I won’t document all the titbits and anecdotes here as I’m sure that others will have recorded them better than I, however one which I felt particularly privileged to hear was from Walter Koenig who requested to go along to the filming of the DS9 epsiode Trials and Tribble-ations which was set during ‘his’ TOS era. After watching two cast member struggling to flip open the classic communicators (they kept bouncing shut after being flipped open) he casually emerged from the shadows, took one and flawlessly flipped it open. After saying “That’s how you do it” and realising how cool the moment was, he simply turned and cockily walked off grinning!
Adam "Son of Spock" Nimoy was very visible at Destination Star Trek. His "For the Love of Spock" presentation was a highlight was available twice over weekend. It was a chance to see some of the background work which went into the documentary about Leonard Nimoy, a project which was started by Adam and his father back in 2014. Adam was eminently approachable and more than happy to greet fans as he roamed the exhibition centre.
Entertainment extended after the main show too, especially on the Saturday when the Star Trek Rat Pack featuring Armin Shimerman and Max Grodenchik alongside Jeffrey Combs, Casey Biggs and Vaughn Armstrong performed on stage. Kudos to Max as he wrote many of the Star Trek themed songs, and Jeffrey was a born entertainer – his Shatner impression was incredible.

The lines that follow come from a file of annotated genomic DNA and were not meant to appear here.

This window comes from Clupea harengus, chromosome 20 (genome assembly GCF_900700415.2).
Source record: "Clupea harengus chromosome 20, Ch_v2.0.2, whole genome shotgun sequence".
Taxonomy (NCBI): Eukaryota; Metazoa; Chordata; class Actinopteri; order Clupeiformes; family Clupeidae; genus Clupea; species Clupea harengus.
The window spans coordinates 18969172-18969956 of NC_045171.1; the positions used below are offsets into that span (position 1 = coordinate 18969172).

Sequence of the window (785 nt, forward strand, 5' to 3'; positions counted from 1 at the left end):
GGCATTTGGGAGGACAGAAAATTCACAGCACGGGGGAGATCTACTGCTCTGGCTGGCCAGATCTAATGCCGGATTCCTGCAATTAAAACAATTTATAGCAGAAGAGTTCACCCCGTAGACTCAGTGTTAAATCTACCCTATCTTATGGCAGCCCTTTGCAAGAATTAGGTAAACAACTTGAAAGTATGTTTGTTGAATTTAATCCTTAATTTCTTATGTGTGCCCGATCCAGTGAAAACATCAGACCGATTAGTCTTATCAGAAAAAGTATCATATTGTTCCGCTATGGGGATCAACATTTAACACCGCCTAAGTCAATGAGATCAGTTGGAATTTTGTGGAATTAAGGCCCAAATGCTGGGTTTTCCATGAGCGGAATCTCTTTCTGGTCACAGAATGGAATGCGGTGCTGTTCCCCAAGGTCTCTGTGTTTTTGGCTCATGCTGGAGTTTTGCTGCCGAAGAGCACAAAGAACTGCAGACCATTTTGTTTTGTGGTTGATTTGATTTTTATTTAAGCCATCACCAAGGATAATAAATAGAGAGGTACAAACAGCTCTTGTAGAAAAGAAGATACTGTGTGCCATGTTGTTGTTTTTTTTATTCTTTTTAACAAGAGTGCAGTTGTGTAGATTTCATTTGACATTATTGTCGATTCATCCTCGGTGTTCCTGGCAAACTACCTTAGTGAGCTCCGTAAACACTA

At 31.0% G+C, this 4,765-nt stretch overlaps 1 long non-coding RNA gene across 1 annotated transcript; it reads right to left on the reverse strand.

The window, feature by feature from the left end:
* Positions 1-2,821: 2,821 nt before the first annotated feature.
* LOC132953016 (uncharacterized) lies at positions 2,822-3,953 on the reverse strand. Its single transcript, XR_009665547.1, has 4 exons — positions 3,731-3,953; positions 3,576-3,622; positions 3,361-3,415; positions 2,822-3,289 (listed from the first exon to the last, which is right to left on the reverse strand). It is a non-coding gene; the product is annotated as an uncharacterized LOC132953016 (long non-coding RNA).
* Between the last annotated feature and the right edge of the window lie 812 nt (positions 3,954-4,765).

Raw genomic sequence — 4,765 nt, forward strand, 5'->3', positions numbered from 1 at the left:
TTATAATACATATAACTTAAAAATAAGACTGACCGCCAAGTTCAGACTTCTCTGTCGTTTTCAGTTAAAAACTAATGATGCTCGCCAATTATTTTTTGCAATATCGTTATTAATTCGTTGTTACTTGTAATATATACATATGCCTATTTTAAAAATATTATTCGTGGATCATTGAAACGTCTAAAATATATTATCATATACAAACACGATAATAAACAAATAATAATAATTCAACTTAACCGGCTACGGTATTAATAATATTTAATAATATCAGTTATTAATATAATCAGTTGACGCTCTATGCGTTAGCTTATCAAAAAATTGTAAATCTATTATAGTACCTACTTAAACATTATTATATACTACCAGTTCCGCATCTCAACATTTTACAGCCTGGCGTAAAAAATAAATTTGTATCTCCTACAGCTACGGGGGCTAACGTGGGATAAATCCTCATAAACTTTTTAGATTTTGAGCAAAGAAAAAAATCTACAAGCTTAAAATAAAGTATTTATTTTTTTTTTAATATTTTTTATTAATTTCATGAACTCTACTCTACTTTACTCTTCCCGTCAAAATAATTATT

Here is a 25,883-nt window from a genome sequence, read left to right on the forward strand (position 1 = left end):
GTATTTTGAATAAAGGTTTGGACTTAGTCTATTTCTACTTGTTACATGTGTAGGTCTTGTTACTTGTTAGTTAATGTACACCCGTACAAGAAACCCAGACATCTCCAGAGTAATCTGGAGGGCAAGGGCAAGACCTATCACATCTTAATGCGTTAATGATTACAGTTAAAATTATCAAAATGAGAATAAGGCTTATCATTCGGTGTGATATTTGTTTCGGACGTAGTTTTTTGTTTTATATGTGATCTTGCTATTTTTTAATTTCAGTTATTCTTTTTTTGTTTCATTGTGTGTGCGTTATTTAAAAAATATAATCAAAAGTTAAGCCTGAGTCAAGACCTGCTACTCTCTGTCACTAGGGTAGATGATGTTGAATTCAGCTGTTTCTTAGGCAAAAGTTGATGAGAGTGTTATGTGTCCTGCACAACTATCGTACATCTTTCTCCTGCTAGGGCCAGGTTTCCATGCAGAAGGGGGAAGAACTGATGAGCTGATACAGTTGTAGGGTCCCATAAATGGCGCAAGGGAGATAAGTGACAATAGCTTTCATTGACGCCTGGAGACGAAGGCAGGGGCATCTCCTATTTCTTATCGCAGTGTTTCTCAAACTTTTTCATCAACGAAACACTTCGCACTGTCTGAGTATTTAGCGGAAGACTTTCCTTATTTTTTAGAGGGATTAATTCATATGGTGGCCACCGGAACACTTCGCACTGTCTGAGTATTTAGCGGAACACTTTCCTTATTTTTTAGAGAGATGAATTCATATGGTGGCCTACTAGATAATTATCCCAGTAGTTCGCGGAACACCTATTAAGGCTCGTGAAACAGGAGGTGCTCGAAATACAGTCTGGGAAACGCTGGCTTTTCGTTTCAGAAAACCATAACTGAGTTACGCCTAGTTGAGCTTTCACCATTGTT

This isn’t a full write up of the weekend, there are in-depth blogs and YouTube videos doing that – this is just an insight into an event which meant a lot me and I enjoyed immensely. Having watched Star Trek so much in my early teens I never thought I would watch William Shatner talking about the time Coco the Gorilla grabbed his knackers, see Wil Wheaton sat on the bridge of the Enterprise, or shake hands with the son of Leonard Nimoy - there were several times I looked over at my Trekkie friends and laughed at how awesomely surreal it all was!
While I was there I took the opportunity to seat in the Captain’s seat...
And I owed it to my teenage self to take advantage of the chance to get up close and personal with particular cast members.
I started out the weekend with the aim of fulfilling the dream of meeting captain Kirk and I made the 12 year old me proud by doing just that.
I guess Star Trek shaped my beliefs. It might sound crazy – but if I’d not have become so obsessed about a show which celebrated all life and civilisations, a show which took real life issues and projected them into a future where we could see them explored, then maybe I wouldn’t be the liberal, tolerant person I am today. I’d like to think I would have been. But looking around the exhibition centre and seeing the unique members of this special collective flashing Vulcan salutes, I felt proud to be a part of it all.